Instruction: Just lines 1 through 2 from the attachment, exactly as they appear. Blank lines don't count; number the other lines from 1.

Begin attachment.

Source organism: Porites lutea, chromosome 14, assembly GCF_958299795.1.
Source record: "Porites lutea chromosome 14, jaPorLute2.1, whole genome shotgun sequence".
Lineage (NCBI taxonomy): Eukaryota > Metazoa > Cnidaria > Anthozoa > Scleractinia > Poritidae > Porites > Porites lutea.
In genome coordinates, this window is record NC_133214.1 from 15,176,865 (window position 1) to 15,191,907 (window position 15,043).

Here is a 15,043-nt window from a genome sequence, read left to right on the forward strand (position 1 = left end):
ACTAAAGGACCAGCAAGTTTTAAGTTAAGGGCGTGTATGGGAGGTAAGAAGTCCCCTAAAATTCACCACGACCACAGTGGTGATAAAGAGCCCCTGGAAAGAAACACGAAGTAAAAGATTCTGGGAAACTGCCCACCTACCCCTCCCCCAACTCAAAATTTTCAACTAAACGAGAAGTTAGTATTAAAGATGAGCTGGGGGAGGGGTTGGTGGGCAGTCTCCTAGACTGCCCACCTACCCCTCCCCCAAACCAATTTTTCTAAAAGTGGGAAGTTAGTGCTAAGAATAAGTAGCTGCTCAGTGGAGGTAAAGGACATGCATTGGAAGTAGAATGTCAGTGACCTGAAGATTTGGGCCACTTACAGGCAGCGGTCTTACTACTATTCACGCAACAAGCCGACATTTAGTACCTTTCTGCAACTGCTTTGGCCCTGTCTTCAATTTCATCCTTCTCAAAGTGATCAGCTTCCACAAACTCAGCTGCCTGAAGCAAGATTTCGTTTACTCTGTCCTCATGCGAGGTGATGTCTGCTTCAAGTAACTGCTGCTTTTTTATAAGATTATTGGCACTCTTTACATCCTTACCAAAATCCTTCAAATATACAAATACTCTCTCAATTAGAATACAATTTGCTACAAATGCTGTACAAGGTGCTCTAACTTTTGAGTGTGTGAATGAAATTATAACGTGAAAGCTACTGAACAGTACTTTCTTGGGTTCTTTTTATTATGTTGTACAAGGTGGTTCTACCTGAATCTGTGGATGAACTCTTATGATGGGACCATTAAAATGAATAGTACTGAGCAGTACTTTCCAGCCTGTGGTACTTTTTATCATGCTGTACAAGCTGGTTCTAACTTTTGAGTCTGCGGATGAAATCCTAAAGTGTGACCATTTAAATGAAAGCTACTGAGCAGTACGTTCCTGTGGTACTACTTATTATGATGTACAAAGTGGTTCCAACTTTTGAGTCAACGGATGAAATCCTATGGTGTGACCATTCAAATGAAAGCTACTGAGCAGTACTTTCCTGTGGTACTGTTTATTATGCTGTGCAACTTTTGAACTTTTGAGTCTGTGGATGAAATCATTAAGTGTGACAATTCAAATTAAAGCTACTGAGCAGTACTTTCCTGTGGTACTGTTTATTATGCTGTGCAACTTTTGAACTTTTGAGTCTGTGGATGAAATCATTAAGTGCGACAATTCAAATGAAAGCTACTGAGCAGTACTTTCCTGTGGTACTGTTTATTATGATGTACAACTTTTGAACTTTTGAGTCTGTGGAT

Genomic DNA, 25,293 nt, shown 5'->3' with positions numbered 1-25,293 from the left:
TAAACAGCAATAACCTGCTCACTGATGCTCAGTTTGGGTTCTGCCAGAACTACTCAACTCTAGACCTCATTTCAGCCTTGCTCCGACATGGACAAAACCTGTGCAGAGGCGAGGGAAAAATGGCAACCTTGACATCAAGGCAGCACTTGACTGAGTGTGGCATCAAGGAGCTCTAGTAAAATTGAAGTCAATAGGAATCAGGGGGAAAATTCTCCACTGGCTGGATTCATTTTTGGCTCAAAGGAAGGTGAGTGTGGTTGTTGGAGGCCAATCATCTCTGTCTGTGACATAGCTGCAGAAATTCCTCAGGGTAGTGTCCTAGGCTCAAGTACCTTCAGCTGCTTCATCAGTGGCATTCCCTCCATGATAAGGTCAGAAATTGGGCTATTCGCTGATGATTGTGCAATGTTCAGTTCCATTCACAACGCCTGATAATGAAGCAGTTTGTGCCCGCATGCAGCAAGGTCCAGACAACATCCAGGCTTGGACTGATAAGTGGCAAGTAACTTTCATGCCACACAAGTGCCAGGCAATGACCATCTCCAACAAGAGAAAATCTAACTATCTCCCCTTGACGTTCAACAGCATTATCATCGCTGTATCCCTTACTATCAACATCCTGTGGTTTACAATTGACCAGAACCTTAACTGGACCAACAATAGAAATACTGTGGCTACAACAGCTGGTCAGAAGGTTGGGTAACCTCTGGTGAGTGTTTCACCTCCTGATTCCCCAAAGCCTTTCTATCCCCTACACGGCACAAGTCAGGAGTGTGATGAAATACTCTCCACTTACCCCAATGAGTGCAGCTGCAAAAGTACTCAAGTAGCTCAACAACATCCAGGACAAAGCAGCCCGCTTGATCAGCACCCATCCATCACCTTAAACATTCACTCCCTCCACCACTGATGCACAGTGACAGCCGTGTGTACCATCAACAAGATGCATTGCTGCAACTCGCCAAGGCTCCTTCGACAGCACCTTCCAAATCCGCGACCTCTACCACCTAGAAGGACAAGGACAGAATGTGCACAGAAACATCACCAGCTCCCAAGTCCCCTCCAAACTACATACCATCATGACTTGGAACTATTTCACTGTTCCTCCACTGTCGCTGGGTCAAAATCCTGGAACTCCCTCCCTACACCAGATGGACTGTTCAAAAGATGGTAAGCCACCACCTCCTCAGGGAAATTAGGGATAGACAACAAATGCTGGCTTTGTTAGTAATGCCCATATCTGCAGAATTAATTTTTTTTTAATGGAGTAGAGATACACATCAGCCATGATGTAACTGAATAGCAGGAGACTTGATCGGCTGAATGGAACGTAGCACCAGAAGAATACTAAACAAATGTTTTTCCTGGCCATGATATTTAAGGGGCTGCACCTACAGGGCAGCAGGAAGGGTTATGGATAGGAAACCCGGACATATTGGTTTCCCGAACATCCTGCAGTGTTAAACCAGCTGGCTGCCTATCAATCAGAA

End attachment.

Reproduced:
Source organism: Porites lutea, chromosome 14, assembly GCF_958299795.1.
Source record: "Porites lutea chromosome 14, jaPorLute2.1, whole genome shotgun sequence".